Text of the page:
Following last Tuesday’s presidential election, there is a collective exhaustion. Thsi has nothing to do with which candidate won or lost, but rather simply about the process – a presidential race that has been going on for what seems like years, a race that has been the talk – and really the only talk – of twenty-four hour cable news channels, a race that has bombarded us Floridians with the typical assortment of commercials expected in a swing state. However, after months of receiving robocalls from Jennifer Lopez and Chris Rock, mailings full of facts and lies, and DVRing every television show I enjoy watching just so I can fast forward through political ads, the election is over and I’m exhausted!
Like a student who stays up all night to cram for a big exam, I have that post-exam feeling, wondering what now will occupy my time. You see, I am a bit of a political junkie. The CNN Political Ticker is the first websitesI check in the morning. I try to spend a couple of minutes every evening watching all of the major cable news networks, and even save some time for the absurd and comical analysis of Jon Stewart on The Daily Show. Even news outlets have felt this post-election exhaustion, not knowing what to do next, not knowing what actual news to report. In fact, just days ago, the Washington Post had a two page article handicapping the 2016 Presidential Race. Clearly, those who enjoy the campaign cycle leading up to an election more so than even the election itself are grasping for another election to obsess over. Well, have no fear – that election is in ten weeks from now. That’s right. In the middle of January, Israel will have emergency elections, following the disbanding of Prime Minister Netanyahu’s Coalition government.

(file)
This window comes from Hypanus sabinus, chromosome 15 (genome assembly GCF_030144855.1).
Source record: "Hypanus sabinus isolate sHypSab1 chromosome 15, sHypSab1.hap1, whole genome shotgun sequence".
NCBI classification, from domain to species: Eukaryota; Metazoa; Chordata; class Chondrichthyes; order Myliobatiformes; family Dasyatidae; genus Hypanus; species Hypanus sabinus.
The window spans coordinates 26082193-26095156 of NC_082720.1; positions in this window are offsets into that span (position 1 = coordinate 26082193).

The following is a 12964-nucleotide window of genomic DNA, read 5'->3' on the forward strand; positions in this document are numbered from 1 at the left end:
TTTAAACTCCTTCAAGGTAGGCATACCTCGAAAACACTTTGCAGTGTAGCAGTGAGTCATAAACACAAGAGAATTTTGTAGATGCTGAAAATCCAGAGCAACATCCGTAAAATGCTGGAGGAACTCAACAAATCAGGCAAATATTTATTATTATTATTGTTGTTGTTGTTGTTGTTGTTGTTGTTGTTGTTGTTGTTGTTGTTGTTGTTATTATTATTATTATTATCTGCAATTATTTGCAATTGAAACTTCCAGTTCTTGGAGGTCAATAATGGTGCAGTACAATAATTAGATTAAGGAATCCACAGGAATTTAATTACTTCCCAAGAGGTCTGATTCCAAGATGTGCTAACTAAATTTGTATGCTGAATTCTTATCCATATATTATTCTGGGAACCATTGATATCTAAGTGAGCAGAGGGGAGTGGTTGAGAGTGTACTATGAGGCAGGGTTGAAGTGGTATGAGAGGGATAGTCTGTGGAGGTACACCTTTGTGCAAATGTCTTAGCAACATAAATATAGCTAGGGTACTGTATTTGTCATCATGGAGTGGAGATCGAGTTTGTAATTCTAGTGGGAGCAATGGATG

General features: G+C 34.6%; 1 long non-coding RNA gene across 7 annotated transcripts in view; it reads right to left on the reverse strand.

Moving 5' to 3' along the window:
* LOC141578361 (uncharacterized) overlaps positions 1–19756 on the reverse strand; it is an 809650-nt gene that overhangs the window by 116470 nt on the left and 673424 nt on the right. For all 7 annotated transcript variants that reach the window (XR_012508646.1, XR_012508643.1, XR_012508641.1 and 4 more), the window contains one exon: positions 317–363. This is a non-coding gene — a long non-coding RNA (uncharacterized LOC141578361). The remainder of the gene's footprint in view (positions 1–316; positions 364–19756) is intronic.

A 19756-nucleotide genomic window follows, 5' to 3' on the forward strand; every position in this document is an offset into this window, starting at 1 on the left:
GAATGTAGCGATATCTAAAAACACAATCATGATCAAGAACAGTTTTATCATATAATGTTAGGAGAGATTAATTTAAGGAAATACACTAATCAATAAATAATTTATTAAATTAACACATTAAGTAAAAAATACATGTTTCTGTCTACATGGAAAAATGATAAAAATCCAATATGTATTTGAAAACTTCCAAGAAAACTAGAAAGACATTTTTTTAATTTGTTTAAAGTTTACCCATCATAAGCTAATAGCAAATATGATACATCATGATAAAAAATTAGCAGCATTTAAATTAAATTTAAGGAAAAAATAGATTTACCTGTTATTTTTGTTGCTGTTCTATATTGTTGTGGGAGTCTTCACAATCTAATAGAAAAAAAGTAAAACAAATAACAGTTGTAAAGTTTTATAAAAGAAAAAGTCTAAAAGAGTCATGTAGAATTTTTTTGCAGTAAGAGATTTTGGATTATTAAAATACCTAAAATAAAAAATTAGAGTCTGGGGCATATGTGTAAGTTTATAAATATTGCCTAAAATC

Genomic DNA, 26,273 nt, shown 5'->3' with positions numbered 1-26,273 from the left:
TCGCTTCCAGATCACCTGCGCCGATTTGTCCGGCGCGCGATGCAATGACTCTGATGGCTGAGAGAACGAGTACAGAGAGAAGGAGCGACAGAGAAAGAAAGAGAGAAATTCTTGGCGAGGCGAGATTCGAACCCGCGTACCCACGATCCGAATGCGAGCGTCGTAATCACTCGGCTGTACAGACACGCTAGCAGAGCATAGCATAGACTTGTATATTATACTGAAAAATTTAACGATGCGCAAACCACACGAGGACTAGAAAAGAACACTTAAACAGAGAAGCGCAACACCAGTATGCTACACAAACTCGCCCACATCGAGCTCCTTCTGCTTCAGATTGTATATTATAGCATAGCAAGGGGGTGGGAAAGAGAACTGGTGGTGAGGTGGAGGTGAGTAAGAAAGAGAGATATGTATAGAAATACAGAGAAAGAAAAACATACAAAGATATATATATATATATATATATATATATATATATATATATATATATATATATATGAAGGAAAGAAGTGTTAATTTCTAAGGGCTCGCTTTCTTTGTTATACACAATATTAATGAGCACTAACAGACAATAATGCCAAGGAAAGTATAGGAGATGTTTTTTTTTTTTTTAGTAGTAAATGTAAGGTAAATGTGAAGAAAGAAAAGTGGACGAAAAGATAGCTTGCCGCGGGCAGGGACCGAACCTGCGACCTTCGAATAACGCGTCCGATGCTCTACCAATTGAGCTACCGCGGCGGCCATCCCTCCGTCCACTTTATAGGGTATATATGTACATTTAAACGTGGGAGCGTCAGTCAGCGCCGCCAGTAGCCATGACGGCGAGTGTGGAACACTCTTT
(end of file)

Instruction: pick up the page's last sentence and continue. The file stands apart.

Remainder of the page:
Andrea and I were living in Jerusalem as part of my rabbinical studies four years ago during election time. We were not only there for the historic Obama-McCain election of four years ago. We were also their months later for the Knesset elections. Israel, like England, has a parliamentary system with many parties. Unlike America’s two party system, Israel has dozens of parties. Actually, in the Knesset elections four years ago, close to forty different parties were on the ballot, ranging from the right-wing Likud party currently in power and the more leftist Labor party in which Israel’s first Prime Minister David Ben-Gurion was a part of, to the Ultra-Orthodox Shas party, the Israeli Arab party Ta’al, and small parties like Nitzolei HaShoah im Bogrei Aleh Yarok, a party made up of Holocaust survivors who want to decriminalize marijuana.
Without a two-party system, like here in the states, it is very difficult for a particular party to gain a majority of the 120 seats in the Knesset. Thus, coalition governments are created, and ultimately fall apart as well because of deals brokered and promises broken. The winning party doesn’t even necessarily control the government. Netanyahu and his Likud party didn’t win the most seats in the election four years ago. The left-of-center leaning Kadima party then led by Tzipi Livni did, but because of backroom political deals that are reminiscent of the issues that we too often deal with with the political process here in the United States, she was unable to gather enough support for a coalition government. I offer this brief introduction to Israeli Political Science because one of the main themes in the Jewish community over the last two years was that this past week’s presidential election was the most important election in Israel’s history.
Both sides argued that their candidate was strong in his support for Israel, that if he were elected, it would guarantee strong US-Israel relations. The truth is that organizations such as AIPAC ensure that whomever is elected, Republican or Democrat, the senior senator from New York to the first-term congressman from North Dakota, supports strong US-Israel relations. The reality is that the election that has the greatest impact on Israel’s future is not the election that took place this past week. Rather, it is the election that will take place on January 22nd that will deem what Israel’s future holds and while we in the American Jewish community want to feel that we are responsible for ensuring Israel’s future, Israel is a sovereign, independent state. Israel, and Israelis, are responsible for ensuring Israel’s future.